|Numéro de publication||US5133011 A|
|Type de publication||Octroi|
|Numéro de demande||US 07/633,882|
|Date de publication||21 juil. 1992|
|Date de dépôt||26 déc. 1990|
|Date de priorité||26 déc. 1990|
|État de paiement des frais||Payé|
|Autre référence de publication||CA2055543A1, CA2055543C, DE69131009D1, DE69131009T2, EP0493295A2, EP0493295A3, EP0493295B1|
|Numéro de publication||07633882, 633882, US 5133011 A, US 5133011A, US-A-5133011, US5133011 A, US5133011A|
|Inventeurs||Frank A. McKiel, Jr.|
|Cessionnaire d'origine||International Business Machines Corporation|
|Exporter la citation||BiBTeX, EndNote, RefMan|
|Citations de brevets (2), Référencé par (80), Classifications (10), Événements juridiques (4)|
|Liens externes: USPTO, Cession USPTO, Espacenet|
1. Technical Field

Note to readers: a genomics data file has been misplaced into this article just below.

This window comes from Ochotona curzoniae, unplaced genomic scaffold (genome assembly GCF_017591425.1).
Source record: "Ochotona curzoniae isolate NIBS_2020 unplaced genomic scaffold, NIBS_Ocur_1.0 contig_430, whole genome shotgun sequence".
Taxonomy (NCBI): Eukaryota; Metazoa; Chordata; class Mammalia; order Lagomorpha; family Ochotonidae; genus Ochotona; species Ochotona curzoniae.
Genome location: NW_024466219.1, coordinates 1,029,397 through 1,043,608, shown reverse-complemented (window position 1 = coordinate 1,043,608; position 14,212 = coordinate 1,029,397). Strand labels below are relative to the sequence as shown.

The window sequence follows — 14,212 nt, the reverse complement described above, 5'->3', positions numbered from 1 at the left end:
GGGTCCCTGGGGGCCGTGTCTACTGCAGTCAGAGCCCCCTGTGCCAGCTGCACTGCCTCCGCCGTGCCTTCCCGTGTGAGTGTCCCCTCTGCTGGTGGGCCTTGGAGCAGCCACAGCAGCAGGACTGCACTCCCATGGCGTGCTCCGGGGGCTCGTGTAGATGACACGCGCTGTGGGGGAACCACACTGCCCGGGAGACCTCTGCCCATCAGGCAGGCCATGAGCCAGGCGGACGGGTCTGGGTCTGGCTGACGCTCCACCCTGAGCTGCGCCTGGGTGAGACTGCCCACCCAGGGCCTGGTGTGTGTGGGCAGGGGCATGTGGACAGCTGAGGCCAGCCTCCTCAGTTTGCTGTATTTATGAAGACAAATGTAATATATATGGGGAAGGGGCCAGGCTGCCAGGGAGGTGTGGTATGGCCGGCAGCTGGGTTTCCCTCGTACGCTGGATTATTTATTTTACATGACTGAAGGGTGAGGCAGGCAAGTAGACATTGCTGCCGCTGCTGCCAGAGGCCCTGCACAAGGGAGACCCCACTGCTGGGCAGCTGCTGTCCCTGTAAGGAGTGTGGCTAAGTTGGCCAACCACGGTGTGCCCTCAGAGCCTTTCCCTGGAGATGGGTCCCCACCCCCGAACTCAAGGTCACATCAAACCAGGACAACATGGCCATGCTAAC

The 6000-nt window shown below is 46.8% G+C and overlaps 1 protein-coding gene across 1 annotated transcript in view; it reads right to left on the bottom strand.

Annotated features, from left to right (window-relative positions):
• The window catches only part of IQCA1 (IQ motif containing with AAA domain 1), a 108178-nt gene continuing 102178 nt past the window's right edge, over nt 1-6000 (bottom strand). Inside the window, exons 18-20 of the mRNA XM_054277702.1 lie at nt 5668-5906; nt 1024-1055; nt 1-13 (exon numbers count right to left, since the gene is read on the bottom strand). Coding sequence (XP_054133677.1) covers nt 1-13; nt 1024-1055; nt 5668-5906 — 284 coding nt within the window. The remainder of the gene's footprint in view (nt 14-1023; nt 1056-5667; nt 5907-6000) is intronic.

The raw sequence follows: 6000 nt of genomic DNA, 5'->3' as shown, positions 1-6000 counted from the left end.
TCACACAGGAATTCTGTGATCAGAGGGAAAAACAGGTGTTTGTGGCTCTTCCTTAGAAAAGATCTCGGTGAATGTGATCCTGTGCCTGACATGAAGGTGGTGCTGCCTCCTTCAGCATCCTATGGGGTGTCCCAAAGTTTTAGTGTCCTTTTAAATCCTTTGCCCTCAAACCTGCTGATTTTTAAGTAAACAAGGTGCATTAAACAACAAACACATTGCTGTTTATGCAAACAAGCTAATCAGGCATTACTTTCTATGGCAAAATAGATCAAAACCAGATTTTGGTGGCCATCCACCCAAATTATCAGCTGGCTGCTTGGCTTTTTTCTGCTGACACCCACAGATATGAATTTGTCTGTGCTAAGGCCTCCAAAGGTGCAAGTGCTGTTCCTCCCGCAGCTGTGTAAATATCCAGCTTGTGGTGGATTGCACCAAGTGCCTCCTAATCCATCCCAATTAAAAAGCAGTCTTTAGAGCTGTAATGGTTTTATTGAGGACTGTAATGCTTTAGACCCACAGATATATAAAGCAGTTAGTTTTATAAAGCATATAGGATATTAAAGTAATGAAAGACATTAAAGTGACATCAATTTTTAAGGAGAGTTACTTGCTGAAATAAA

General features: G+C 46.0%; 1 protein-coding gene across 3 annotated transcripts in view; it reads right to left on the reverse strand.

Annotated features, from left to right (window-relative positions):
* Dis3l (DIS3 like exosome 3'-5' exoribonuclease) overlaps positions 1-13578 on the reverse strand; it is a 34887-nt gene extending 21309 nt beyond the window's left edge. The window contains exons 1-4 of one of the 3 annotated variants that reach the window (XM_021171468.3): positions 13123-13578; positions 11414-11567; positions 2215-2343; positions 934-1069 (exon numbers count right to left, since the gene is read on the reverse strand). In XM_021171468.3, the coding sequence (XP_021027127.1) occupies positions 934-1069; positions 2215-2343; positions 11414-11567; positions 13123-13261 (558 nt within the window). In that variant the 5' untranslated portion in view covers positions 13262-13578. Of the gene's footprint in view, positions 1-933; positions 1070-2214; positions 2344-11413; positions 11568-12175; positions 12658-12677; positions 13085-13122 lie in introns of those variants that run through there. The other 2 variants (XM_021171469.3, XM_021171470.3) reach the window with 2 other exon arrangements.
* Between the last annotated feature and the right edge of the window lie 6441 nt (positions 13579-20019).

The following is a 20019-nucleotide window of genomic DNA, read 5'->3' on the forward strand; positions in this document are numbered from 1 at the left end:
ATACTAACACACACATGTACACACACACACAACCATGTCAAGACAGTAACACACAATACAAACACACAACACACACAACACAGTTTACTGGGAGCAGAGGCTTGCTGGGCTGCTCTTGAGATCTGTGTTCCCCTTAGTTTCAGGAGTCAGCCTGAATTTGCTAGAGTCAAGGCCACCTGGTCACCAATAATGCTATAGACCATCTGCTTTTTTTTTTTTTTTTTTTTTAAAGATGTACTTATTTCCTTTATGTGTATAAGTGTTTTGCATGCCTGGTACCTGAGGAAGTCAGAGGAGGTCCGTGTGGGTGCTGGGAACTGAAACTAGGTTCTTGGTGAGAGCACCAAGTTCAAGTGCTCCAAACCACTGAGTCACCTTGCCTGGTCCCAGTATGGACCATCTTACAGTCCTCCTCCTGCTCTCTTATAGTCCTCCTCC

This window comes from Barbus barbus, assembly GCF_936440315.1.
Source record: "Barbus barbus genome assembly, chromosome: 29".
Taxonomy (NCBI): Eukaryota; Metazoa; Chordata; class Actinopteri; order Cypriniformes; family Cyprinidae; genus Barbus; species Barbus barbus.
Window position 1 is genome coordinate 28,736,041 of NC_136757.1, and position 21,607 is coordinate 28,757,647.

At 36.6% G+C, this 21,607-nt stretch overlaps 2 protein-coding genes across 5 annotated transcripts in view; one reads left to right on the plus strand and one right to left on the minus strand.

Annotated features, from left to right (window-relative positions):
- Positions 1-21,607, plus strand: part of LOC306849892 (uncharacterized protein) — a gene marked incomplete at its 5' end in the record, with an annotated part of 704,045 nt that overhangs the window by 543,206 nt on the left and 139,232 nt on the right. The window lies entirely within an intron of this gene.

The present invention relates in general to improved data processing systems and in particular to a method and apparatus for cursor control within a data processing system. Still more particularly, the present invention relates to a method and apparatus for the linear vocal control of cursor position in a data processing system.
2. Description of the Related Art
Voice control of various mechanical and/or electrical devices is well known in the art. In hand occupied environments or among the physically challenged, the accurate control of such devices is a much desired technology.
Known control devices for electrical appliances range from simple power relays which apply or remove power from an appliance in response to the sound of a whistle or the clapping of hands, to sophisticated computer control devices which permit complex commands to be entered verbally. For example, telephone systems exist which automatically dial an outgoing telephone call in response to a verbal command identifying a desired individual.